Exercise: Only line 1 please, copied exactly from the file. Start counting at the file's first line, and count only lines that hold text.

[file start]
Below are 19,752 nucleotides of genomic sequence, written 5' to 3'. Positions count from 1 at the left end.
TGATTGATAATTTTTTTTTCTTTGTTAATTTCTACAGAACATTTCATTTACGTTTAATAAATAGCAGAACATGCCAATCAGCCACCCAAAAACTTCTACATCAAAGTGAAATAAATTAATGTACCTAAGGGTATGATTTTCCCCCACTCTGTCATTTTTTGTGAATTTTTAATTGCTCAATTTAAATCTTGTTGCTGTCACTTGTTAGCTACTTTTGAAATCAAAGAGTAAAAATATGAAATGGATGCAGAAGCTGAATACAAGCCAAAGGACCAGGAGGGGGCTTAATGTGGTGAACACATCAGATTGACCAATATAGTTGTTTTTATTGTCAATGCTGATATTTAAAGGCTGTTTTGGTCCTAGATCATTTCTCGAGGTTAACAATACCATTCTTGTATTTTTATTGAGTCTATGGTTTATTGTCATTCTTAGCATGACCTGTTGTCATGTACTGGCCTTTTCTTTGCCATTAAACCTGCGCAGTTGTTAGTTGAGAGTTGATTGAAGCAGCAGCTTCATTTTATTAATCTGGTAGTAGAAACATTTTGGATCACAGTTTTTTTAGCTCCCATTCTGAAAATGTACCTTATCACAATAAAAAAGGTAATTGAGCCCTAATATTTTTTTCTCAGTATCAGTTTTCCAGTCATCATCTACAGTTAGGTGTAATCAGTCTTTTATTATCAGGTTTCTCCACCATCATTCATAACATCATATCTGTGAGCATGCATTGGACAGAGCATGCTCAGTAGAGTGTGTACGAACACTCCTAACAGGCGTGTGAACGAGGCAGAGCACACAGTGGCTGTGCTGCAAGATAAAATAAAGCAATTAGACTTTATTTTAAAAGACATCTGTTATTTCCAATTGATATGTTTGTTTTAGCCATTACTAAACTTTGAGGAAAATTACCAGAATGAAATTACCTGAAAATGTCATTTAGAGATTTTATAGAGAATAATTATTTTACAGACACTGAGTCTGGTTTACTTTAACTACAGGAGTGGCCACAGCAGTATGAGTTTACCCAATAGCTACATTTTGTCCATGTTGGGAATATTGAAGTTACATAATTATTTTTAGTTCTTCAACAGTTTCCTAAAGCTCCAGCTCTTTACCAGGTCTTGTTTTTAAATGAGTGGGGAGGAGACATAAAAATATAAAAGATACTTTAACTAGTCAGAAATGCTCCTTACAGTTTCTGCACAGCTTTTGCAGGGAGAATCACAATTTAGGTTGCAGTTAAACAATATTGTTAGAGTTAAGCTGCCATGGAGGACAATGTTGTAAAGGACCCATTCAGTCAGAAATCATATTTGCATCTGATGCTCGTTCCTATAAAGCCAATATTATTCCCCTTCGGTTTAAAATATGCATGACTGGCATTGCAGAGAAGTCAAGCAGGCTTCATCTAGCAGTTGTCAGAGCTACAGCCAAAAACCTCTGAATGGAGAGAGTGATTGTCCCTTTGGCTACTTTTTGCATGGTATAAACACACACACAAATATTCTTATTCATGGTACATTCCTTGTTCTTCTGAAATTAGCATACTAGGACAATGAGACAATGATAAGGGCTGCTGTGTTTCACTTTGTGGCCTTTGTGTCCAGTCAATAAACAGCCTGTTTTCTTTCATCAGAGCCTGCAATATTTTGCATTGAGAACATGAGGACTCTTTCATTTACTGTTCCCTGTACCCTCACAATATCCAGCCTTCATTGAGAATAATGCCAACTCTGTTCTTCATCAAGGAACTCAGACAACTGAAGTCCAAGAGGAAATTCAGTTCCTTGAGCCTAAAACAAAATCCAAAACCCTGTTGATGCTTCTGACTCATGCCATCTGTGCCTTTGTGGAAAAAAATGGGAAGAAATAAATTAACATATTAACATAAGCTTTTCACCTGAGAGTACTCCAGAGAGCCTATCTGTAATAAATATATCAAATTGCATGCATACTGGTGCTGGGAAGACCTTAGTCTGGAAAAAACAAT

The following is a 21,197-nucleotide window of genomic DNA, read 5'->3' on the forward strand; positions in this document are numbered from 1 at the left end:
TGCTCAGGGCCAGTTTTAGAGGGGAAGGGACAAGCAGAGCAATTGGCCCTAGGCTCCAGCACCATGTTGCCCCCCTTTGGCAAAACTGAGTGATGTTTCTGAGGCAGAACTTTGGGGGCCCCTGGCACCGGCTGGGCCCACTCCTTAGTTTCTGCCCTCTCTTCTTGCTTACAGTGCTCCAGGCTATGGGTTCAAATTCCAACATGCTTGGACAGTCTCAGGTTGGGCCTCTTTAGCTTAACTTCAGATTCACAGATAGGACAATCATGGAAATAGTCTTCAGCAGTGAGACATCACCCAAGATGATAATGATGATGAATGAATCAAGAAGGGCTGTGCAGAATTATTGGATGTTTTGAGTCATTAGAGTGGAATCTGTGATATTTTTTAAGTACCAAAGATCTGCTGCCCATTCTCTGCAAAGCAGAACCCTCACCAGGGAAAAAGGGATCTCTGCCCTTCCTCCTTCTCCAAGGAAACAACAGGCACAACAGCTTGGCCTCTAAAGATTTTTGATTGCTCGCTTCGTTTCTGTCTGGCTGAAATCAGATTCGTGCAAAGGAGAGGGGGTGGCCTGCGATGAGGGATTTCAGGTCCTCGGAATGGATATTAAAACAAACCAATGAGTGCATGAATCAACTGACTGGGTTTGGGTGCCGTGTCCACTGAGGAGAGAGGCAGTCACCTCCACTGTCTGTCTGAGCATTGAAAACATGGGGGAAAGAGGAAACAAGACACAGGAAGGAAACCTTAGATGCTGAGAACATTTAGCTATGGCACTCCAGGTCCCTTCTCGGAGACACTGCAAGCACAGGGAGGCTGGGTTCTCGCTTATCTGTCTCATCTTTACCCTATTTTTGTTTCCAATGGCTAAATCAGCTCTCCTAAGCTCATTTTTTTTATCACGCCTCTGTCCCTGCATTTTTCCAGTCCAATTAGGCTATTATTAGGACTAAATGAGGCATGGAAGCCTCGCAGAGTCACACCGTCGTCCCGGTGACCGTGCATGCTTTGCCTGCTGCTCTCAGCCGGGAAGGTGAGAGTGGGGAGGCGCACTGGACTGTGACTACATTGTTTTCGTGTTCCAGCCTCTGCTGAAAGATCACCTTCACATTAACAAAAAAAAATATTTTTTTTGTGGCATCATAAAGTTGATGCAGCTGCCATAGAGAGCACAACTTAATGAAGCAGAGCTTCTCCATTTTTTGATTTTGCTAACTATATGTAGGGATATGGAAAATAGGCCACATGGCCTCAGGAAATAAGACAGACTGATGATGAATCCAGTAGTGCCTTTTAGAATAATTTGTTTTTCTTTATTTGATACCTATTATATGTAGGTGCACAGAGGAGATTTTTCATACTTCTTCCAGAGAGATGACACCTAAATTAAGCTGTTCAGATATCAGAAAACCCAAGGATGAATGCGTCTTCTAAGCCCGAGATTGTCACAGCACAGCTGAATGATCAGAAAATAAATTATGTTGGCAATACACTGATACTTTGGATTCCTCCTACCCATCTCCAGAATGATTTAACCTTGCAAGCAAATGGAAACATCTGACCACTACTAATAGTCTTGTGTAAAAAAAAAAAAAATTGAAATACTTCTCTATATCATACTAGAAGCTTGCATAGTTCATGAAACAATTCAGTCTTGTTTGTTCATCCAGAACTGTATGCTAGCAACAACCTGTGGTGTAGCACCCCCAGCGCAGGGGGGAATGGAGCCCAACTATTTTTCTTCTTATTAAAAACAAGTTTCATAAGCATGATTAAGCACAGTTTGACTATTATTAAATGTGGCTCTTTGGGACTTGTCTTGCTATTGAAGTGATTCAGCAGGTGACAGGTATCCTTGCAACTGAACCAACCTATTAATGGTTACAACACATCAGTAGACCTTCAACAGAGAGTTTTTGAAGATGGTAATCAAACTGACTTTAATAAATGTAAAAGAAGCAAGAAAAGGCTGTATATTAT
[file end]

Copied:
Below are 19,752 nucleotides of genomic sequence, written 5' to 3'. Positions count from 1 at the left end.